This weekend the College of William and Mary will host the 22nd annual William and Mary High School Model United Nations Conference. The event, which is organized and run by the International Relations Club, invites high school students from all over the country to participate as delegates in a traditional Model U.N. competition.
Participating high schools at WMHSMUN, pronounced wuh-MIS-men, are selected on a first-come, first-serve basis. Most delegates hail from Virginia and surrounding states, but this year delegates from as far away as Iowa, Illinois, Pennsylvania, Massachusetts and Texas will be in attendance.
Secretary-General of the conference R.C. Rasmus ’09 believes the conference’s setting, on old campus in Blair Hall and Tyler Hall, makes it unique.
“WMHSMUN takes place at William and Mary, one of the most beautiful and historic campuses in existence,” Rasmus said. “Every year, several delegates take the opportunity to get to know the university during their visit, and some wind up falling in love with the College while they’re here.”
The College’s conference is also one of the largest on the East Coast, with around 1,200 students scheduled to attend this year. Rasmus said the conference puts “heavy emphasis on diplomacy rather than simple competition. To this end, WMHSMUN’s most prestigious honor, the Michael Charles Coon Award, is not given to the school with the most winning delegates, but the one that most embodies the spirit of diplomacy over the course of the [conference].”
The event begins this afternoon and the first committee session will be held this evening. Afterward, delegates will have the chance to go on a ghost tour of Colonial Williamsburg.
Saturday is devoted to committee sessions, but following dinner, delegates have the opportunity to attend a wide variety of social events, including the annual Delegate Social and Movie Night. There will also be a game night, a new addition to the conference this year featuring various Vegas-style casino games.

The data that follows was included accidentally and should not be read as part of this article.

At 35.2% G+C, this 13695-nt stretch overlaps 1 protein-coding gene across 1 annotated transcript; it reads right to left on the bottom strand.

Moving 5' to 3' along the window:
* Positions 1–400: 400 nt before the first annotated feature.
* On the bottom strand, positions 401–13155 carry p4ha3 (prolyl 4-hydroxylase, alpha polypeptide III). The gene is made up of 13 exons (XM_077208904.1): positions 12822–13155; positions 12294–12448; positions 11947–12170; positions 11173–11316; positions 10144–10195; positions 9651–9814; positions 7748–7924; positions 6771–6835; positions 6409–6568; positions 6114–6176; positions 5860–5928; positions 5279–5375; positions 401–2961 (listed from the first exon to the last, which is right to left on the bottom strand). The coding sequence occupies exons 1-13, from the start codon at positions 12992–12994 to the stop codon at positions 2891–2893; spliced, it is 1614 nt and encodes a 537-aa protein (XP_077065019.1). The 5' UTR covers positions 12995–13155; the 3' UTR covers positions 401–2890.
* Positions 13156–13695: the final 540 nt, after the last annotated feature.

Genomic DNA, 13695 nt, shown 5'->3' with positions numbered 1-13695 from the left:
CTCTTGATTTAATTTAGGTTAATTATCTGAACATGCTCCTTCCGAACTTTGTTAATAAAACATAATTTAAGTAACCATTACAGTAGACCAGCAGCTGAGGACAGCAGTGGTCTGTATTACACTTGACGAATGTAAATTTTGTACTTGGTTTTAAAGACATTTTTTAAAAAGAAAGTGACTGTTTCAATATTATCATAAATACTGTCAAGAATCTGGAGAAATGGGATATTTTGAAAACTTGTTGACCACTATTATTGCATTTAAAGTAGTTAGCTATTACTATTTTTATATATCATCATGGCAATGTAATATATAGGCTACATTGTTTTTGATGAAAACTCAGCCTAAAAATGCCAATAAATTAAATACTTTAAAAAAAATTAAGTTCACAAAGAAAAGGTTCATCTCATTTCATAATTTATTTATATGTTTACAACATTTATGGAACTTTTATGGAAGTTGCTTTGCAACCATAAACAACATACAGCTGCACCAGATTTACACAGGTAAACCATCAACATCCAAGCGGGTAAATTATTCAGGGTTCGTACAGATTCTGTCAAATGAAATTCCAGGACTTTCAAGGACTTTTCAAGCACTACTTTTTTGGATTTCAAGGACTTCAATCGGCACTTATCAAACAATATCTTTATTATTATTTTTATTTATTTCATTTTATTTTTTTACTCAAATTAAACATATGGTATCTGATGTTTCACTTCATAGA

The Model UN system is designed to educate students on international politics and the global community. As diplomats, students are expected to represent the political views of a particular country, both past and present to come to a resolution that is consistent with the country’s foreign policy. According to Rasmus, selecting which committees will be featured is a challenge in itself.
“[Picking committees is] an intense and collaborative process, one that involves the entire WMHSMUN Secretariat and a number of our committee directors,” Rasmus said.
Certain popular committees are annual conference fixtures, such as the United Nations Security Council and the Disarmament and International Security Council. But each year, the Secretariat works to offer fresh and exciting committees to students. This year will feature numerous historical committees and agencies, including a Cherokee Chiefs vs. U.S. Senate joint committee based in 1838 that will focus on the Trail of Tears, and a committee of the British East India Company in 1756, among others. A crisis committee headed by Nakul Kadaba ’11 will introduce different crises during committee sessions to keep participants on their feet.
Last year, the IR Club started IRC Cares, a service initiative designed “to get the club and community more involved in international development issues,” according to the conference’s website. This year’s beneficiary is the non-governmental organization Doctors Without Borders. Delegates raised over $1,000 last year and IRC hopes to improve that number this year.
Organizing the conference is no easy task; planning for next year’s conference is already underway. The new secretariat will be selected a few weeks after the conference ends and begins meeting weekly in February. Each year the secretariat strives to make changes and improvements to keep the event as one of the premier Model UN Conferences nationwide.
“Everyone who participates really makes the conference run,” said Mary McKillop ’11, IR club director of public relations. “Without the general staff, the committee would stop. Our directors did a fantastic job even before the conference started, writing the background guides. They set up what they hoped to see happen by giving the delegates a sense of history of what has happened in previous conferences.”